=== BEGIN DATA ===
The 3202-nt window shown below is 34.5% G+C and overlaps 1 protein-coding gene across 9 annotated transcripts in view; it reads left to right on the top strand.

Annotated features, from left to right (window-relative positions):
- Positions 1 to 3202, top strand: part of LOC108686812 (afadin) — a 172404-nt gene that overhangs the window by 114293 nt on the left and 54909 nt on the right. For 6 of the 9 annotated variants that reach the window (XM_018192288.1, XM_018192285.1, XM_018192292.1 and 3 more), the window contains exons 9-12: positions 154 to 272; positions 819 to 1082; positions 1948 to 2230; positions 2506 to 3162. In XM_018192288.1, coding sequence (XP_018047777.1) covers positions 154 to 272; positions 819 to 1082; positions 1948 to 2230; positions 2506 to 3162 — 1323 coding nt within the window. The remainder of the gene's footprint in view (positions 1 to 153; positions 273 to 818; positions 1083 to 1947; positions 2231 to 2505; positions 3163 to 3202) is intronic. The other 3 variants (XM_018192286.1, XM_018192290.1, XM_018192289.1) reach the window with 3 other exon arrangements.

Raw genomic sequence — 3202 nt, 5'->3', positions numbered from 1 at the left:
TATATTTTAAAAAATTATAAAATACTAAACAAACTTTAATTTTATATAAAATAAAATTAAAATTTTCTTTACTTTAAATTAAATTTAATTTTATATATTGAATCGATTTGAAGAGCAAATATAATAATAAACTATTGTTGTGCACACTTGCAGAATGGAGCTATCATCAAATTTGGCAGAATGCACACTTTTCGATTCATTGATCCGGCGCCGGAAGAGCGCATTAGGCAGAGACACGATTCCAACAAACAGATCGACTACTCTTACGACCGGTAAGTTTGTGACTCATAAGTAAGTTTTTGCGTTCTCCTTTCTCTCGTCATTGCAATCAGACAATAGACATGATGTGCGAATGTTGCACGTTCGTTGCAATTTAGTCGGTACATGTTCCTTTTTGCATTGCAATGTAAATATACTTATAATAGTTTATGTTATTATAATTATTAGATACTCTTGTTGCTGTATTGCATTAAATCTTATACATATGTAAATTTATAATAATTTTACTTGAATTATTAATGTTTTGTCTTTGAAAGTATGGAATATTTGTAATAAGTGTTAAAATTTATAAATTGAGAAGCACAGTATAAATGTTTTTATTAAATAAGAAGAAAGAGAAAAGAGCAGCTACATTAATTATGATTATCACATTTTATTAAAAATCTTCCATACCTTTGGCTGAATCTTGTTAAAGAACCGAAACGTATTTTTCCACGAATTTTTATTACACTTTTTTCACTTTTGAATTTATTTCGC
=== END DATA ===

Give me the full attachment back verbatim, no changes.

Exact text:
The 3202-nt window shown below is 34.5% G+C and overlaps 1 protein-coding gene across 9 annotated transcripts in view; it reads left to right on the top strand.

Annotated features, from left to right (window-relative positions):
- Positions 1 to 3202, top strand: part of LOC108686812 (afadin) — a 172404-nt gene that overhangs the window by 114293 nt on the left and 54909 nt on the right. For 6 of the 9 annotated variants that reach the window (XM_018192288.1, XM_018192285.1, XM_018192292.1 and 3 more), the window contains exons 9-12: positions 154 to 272; positions 819 to 1082; positions 1948 to 2230; positions 2506 to 3162. In XM_018192288.1, coding sequence (XP_018047777.1) covers positions 154 to 272; positions 819 to 1082; positions 1948 to 2230; positions 2506 to 3162 — 1323 coding nt within the window. The remainder of the gene's footprint in view (positions 1 to 153; positions 273 to 818; positions 1083 to 1947; positions 2231 to 2505; positions 3163 to 3202) is intronic. The other 3 variants (XM_018192286.1, XM_018192290.1, XM_018192289.1) reach the window with 3 other exon arrangements.

Raw genomic sequence — 3202 nt, 5'->3', positions numbered from 1 at the left:
TATATTTTAAAAAATTATAAAATACTAAACAAACTTTAATTTTATATAAAATAAAATTAAAATTTTCTTTACTTTAAATTAAATTTAATTTTATATATTGAATCGATTTGAAGAGCAAATATAATAATAAACTATTGTTGTGCACACTTGCAGAATGGAGCTATCATCAAATTTGGCAGAATGCACACTTTTCGATTCATTGATCCGGCGCCGGAAGAGCGCATTAGGCAGAGACACGATTCCAACAAACAGATCGACTACTCTTACGACCGGTAAGTTTGTGACTCATAAGTAAGTTTTTGCGTTCTCCTTTCTCTCGTCATTGCAATCAGACAATAGACATGATGTGCGAATGTTGCACGTTCGTTGCAATTTAGTCGGTACATGTTCCTTTTTGCATTGCAATGTAAATATACTTATAATAGTTTATGTTATTATAATTATTAGATACTCTTGTTGCTGTATTGCATTAAATCTTATACATATGTAAATTTATAATAATTTTACTTGAATTATTAATGTTTTGTCTTTGAAAGTATGGAATATTTGTAATAAGTGTTAAAATTTATAAATTGAGAAGCACAGTATAAATGTTTTTATTAAATAAGAAGAAAGAGAAAAGAGCAGCTACATTAATTATGATTATCACATTTTATTAAAAATCTTCCATACCTTTGGCTGAATCTTGTTAAAGAACCGAAACGTATTTTTCCACGAATTTTTATTACACTTTTTTCACTTTTGAATTTATTTCGC